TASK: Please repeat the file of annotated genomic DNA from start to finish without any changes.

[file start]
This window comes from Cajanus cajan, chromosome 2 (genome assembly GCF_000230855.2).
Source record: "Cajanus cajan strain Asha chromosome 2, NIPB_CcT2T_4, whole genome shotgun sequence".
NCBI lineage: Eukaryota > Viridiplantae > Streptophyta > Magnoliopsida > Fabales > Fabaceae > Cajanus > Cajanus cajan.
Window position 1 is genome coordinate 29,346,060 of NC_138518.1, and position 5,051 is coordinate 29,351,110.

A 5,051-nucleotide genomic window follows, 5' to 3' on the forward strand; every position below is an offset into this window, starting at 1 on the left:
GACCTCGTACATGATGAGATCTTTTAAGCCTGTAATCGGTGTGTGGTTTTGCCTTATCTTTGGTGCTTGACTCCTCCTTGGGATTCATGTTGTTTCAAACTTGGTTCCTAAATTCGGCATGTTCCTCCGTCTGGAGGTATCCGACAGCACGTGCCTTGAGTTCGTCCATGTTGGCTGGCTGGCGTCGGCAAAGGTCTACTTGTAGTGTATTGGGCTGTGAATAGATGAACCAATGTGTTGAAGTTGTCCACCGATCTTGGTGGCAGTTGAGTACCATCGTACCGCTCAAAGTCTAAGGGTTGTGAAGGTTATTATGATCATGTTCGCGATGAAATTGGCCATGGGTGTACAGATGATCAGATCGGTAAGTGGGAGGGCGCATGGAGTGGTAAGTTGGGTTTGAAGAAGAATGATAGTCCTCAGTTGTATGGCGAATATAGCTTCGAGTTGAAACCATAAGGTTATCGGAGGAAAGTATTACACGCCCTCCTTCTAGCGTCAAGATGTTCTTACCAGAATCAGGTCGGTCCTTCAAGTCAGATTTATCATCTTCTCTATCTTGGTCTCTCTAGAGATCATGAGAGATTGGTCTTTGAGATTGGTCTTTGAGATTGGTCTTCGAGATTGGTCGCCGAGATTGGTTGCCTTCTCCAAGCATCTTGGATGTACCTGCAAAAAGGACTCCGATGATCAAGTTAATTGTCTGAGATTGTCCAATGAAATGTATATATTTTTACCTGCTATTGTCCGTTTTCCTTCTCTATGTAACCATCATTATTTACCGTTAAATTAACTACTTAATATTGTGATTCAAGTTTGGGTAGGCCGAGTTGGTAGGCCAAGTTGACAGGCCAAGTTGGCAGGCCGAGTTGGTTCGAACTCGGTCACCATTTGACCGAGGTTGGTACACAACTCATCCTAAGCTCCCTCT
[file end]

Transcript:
This window comes from Cajanus cajan, chromosome 2 (genome assembly GCF_000230855.2).
Source record: "Cajanus cajan strain Asha chromosome 2, NIPB_CcT2T_4, whole genome shotgun sequence".
NCBI lineage: Eukaryota > Viridiplantae > Streptophyta > Magnoliopsida > Fabales > Fabaceae > Cajanus > Cajanus cajan.
Window position 1 is genome coordinate 29,346,060 of NC_138518.1, and position 5,051 is coordinate 29,351,110.

A 5,051-nucleotide genomic window follows, 5' to 3' on the forward strand; every position below is an offset into this window, starting at 1 on the left:
GACCTCGTACATGATGAGATCTTTTAAGCCTGTAATCGGTGTGTGGTTTTGCCTTATCTTTGGTGCTTGACTCCTCCTTGGGATTCATGTTGTTTCAAACTTGGTTCCTAAATTCGGCATGTTCCTCCGTCTGGAGGTATCCGACAGCACGTGCCTTGAGTTCGTCCATGTTGGCTGGCTGGCGTCGGCAAAGGTCTACTTGTAGTGTATTGGGCTGTGAATAGATGAACCAATGTGTTGAAGTTGTCCACCGATCTTGGTGGCAGTTGAGTACCATCGTACCGCTCAAAGTCTAAGGGTTGTGAAGGTTATTATGATCATGTTCGCGATGAAATTGGCCATGGGTGTACAGATGATCAGATCGGTAAGTGGGAGGGCGCATGGAGTGGTAAGTTGGGTTTGAAGAAGAATGATAGTCCTCAGTTGTATGGCGAATATAGCTTCGAGTTGAAACCATAAGGTTATCGGAGGAAAGTATTACACGCCCTCCTTCTAGCGTCAAGATGTTCTTACCAGAATCAGGTCGGTCCTTCAAGTCAGATTTATCATCTTCTCTATCTTGGTCTCTCTAGAGATCATGAGAGATTGGTCTTTGAGATTGGTCTTTGAGATTGGTCTTCGAGATTGGTCGCCGAGATTGGTTGCCTTCTCCAAGCATCTTGGATGTACCTGCAAAAAGGACTCCGATGATCAAGTTAATTGTCTGAGATTGTCCAATGAAATGTATATATTTTTACCTGCTATTGTCCGTTTTCCTTCTCTATGTAACCATCATTATTTACCGTTAAATTAACTACTTAATATTGTGATTCAAGTTTGGGTAGGCCGAGTTGGTAGGCCAAGTTGACAGGCCAAGTTGGCAGGCCGAGTTGGTTCGAACTCGGTCACCATTTGACCGAGGTTGGTACACAACTCATCCTAAGCTCCCTCT